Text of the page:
Czech Sentiment Improves as Policy Makers Mull Rate Cut
Czech economic sentiment improved for the first time in five months in August as the central bank signaled more monetary policy easing amid a lengthening recession.
The composite indicator of business and consumer confidence increased to minus 3.6 from minus 3.8 in July, the Prague-based statistics office said in a statement on its website today. The business-confidence indicator rose to 2.4 from 2.3, while the gauge for consumers improved to minus 27.3 from minus 28.3. The confidence indicators may range from minus 100, if all respondents are pessimistic, to 100, if all are optimistic.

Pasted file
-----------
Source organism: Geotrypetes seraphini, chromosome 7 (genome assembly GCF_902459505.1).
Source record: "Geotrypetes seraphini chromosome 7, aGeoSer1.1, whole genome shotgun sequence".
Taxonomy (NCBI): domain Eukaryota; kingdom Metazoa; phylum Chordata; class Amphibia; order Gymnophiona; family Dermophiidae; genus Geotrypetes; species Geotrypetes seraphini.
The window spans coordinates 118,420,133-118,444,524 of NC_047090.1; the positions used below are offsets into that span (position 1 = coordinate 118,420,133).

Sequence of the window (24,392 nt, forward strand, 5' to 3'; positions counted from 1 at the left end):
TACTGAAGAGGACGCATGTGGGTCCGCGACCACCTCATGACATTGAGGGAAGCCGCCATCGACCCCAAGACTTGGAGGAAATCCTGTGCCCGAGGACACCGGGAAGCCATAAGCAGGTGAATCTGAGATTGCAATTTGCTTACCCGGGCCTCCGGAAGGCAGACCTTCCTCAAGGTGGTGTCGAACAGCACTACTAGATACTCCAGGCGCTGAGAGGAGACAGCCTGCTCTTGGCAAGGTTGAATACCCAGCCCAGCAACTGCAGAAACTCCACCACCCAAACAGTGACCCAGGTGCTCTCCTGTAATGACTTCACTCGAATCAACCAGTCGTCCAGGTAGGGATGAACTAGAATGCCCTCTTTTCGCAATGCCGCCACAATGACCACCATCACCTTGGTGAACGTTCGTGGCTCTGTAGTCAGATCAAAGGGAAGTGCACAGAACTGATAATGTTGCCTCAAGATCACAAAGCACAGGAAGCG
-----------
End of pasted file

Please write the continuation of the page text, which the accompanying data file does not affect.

The economy shrank 0.2 percent in the second quarter from the previous three months, the third consecutive contraction, as households curbed spending in response to Europe’s worsening economy. The Czech Republic relies on the 27-nation European Union to buy 80 percent of exports, including from companies such as carmaker Skoda Auto AS.
Policy makers were split at their last meeting on Aug. 2 in assessing the effect of government tax increases on inflation and risks stemming from the euro-area debt crisis. Two rate setters sought a quarter-point reduction after the bank cut its two-week benchmark to a record-low 0.5 percent in June, while four voted for no change even as the bank’s forecast saw lower rates amid a worsening economic outlook.
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